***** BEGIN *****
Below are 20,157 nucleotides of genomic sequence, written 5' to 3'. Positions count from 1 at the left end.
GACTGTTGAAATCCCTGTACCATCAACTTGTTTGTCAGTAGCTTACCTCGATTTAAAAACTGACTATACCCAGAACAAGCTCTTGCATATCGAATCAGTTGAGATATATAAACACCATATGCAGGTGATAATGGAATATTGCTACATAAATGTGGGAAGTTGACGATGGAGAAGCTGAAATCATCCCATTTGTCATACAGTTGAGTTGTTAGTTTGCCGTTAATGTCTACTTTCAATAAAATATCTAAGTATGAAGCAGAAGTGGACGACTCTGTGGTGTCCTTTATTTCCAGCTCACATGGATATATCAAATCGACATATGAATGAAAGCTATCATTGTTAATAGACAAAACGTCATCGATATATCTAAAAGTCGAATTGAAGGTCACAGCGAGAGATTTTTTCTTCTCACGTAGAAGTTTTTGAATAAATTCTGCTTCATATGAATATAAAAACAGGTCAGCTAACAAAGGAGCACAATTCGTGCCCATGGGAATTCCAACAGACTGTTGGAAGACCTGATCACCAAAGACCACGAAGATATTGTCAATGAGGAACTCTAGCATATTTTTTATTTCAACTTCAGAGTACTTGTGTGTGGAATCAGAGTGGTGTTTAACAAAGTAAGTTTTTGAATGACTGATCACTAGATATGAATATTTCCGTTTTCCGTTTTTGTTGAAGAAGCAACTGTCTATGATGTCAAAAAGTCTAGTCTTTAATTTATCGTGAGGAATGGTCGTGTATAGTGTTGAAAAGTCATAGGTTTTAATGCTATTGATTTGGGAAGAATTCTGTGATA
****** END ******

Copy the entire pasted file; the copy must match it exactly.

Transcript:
Below are 20,157 nucleotides of genomic sequence, written 5' to 3'. Positions count from 1 at the left end.
GACTGTTGAAATCCCTGTACCATCAACTTGTTTGTCAGTAGCTTACCTCGATTTAAAAACTGACTATACCCAGAACAAGCTCTTGCATATCGAATCAGTTGAGATATATAAACACCATATGCAGGTGATAATGGAATATTGCTACATAAATGTGGGAAGTTGACGATGGAGAAGCTGAAATCATCCCATTTGTCATACAGTTGAGTTGTTAGTTTGCCGTTAATGTCTACTTTCAATAAAATATCTAAGTATGAAGCAGAAGTGGACGACTCTGTGGTGTCCTTTATTTCCAGCTCACATGGATATATCAAATCGACATATGAATGAAAGCTATCATTGTTAATAGACAAAACGTCATCGATATATCTAAAAGTCGAATTGAAGGTCACAGCGAGAGATTTTTTCTTCTCACGTAGAAGTTTTTGAATAAATTCTGCTTCATATGAATATAAAAACAGGTCAGCTAACAAAGGAGCACAATTCGTGCCCATGGGAATTCCAACAGACTGTTGGAAGACCTGATCACCAAAGACCACGAAGATATTGTCAATGAGGAACTCTAGCATATTTTTTATTTCAACTTCAGAGTACTTGTGTGTGGAATCAGAGTGGTGTTTAACAAAGTAAGTTTTTGAATGACTGATCACTAGATATGAATATTTCCGTTTTCCGTTTTTGTTGAAGAAGCAACTGTCTATGATGTCAAAAAGTCTAGTCTTTAATTTATCGTGAGGAATGGTCGTGTATAGTGTTGAAAAGTCATAGGTTTTAATGCTATTGATTTGGGAAGAATTCTGTGATA